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digitalmars.D.learn - Array!T and find are slow

reply "Damian Day" <damianroyday gmail.com> writes:
I've found bench-marking my program that std.algorithm.find is
very slow on Array!T, due to the fact it iterates on a range
instead of a plain array.

I've written some search functions, which are many times faster, 
is it
worth making a pull request?

http://dpaste.dzfl.pl/63b54aa27f35#
May 14 2014
next sibling parent reply "David Nadlinger" <code klickverbot.at> writes:
On Wednesday, 14 May 2014 at 14:24:28 UTC, Damian Day wrote:
 I've written some search functions, which are many times 
 faster, is it
 worth making a pull request?
Generally, we strive to make the algorithms in Phobos as fast as possible even in the general case. I didn't look at the issue at hand in any detail, but if the "-O -release -inline" performance when operating on Arrays is considerably worse than when directly operating on the data, we have a problem, as it likely to also impact other ranges. In short, I don't think the best solution is to add this special case to Array!T, but rather to figure out what exactly is wrong with Array!T and/or find() and fix the problem at its source. Could you post a short benchmark snippet explicitly showing the problem? Best, David
May 14 2014
next sibling parent reply "Damian Day" <damianroyday gmail.com> writes:
On Wednesday, 14 May 2014 at 14:54:57 UTC, David Nadlinger wrote:

 Could you post a short benchmark snippet explicitly showing the 
 problem?
Benchmark found here: http://dpaste.dzfl.pl/0058fc8341830
May 14 2014
next sibling parent reply "David Nadlinger" <code klickverbot.at> writes:
On Wednesday, 14 May 2014 at 15:42:13 UTC, Damian Day wrote:
 On Wednesday, 14 May 2014 at 14:54:57 UTC, David Nadlinger 
 wrote:

 Could you post a short benchmark snippet explicitly showing 
 the problem?
Benchmark found here: http://dpaste.dzfl.pl/0058fc8341830
Unfortunately, I don't have the time to look at the details right now, but https://github.com/D-Programming-Language/phobos/pull/1713 might have improved the situation somewhat. David
May 14 2014
parent reply "Kapps" <opantm2+spam gmail.com> writes:
On Wednesday, 14 May 2014 at 17:20:37 UTC, David Nadlinger wrote:
 On Wednesday, 14 May 2014 at 15:42:13 UTC, Damian Day wrote:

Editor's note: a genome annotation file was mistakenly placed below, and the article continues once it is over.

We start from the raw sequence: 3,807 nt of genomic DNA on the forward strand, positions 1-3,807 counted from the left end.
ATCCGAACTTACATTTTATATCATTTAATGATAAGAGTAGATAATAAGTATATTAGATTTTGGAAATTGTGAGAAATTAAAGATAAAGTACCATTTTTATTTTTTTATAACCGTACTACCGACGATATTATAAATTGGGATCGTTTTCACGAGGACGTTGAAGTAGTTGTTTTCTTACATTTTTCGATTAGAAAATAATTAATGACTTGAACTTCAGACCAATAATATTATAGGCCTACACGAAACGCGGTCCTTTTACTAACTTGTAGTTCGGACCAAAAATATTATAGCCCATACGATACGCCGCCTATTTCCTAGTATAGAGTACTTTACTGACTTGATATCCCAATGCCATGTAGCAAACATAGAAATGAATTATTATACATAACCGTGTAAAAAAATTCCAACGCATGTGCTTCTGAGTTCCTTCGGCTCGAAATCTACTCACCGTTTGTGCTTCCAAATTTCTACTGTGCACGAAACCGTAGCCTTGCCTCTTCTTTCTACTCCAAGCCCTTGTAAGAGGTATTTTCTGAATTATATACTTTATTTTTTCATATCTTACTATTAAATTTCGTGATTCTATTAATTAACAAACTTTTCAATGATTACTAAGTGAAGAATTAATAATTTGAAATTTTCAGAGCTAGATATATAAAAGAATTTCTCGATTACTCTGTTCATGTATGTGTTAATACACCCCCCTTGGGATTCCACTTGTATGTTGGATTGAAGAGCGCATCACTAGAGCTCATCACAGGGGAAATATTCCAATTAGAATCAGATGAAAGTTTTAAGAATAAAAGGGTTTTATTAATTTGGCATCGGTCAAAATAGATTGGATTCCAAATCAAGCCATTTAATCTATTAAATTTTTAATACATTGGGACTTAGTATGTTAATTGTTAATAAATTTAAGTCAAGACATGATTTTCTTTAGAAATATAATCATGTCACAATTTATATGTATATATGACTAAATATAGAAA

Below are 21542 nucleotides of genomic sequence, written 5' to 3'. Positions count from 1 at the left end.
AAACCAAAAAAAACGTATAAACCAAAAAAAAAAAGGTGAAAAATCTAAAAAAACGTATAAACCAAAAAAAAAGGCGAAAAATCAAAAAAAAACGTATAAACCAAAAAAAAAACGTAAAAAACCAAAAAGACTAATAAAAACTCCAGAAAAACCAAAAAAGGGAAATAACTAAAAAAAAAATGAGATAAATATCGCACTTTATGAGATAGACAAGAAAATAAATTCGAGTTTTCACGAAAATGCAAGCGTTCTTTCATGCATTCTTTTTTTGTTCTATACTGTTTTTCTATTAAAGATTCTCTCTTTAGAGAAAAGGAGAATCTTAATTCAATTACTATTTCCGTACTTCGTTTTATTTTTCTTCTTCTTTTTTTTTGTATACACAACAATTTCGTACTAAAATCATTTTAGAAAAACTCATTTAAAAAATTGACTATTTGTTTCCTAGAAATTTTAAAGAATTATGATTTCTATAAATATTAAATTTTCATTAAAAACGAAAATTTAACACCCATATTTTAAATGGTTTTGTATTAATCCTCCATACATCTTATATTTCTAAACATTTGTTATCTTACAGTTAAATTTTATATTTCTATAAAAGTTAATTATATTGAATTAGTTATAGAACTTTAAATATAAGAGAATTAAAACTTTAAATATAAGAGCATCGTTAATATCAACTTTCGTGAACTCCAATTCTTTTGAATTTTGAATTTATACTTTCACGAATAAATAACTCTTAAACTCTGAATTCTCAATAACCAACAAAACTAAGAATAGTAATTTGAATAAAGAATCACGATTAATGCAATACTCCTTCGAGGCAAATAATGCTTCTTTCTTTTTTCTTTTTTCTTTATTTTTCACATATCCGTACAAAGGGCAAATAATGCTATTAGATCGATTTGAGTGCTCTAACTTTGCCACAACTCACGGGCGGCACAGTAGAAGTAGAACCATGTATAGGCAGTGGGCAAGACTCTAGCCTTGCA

On Wednesday, 14 May 2014 at 14:54:57 UTC, David Nadlinger 
 wrote:

 Could you post a short benchmark snippet explicitly showing 
 the problem?
Benchmark found here: http://dpaste.dzfl.pl/0058fc8341830
Unfortunately, I don't have the time to look at the details right now, but https://github.com/D-Programming-Language/phobos/pull/1713 might have improved the situation somewhat. David
That pull shows that the previous behaviour was to use enforce? Isn't this very expensive, particularly considering that enforce uses lazy non-scope arguments?
May 14 2014
next sibling parent "monarch_dodra" <monarchdodra gmail.com> writes:
On Wednesday, 14 May 2014 at 21:20:06 UTC, Kapps wrote:
 That pull shows that the previous behaviour was to use enforce?
 Isn't this very expensive, particularly considering that enforce
 uses lazy non-scope arguments?
Yes.
May 14 2014
prev sibling parent reply Jonathan M Davis via Digitalmars-d-learn writes:
On Wed, 14 May 2014 21:20:05 +0000
Kapps via Digitalmars-d-learn <digitalmars-d-learn puremagic.com> wrote:

 That pull shows that the previous behaviour was to use enforce?
 Isn't this very expensive, particularly considering that enforce
 uses lazy non-scope arguments?
Yeah, much as Andrei would hate to hear it (enforce was his idea, and he quite likes the idiom), the fact that lazy is so inefficient makes it so that it's arguably bad practice to use it in high performance code. We really need to find a way to make it so that lazy is optimized properly so that we _can_ safely use enforce, but for now, it's not a good idea unless the code that you're working on can afford the performance hit. Honestly, in general, I'd avoid most anything which uses lazy (e.g. that's why I'd use explict try-catch blocks rather than use std.exception.assumeWontThrow - like enforce, it's a nice idea, but it's too expensive at this point). - Jonathan M Davis
May 14 2014
parent reply "Meta" <jared771 gmail.com> writes:
On Wednesday, 14 May 2014 at 22:32:01 UTC, Jonathan M Davis via 
Digitalmars-d-learn wrote:
 Yeah, much as Andrei would hate to hear it (enforce was his 
 idea, and he quite
 likes the idiom), the fact that lazy is so inefficient makes it 
 so that it's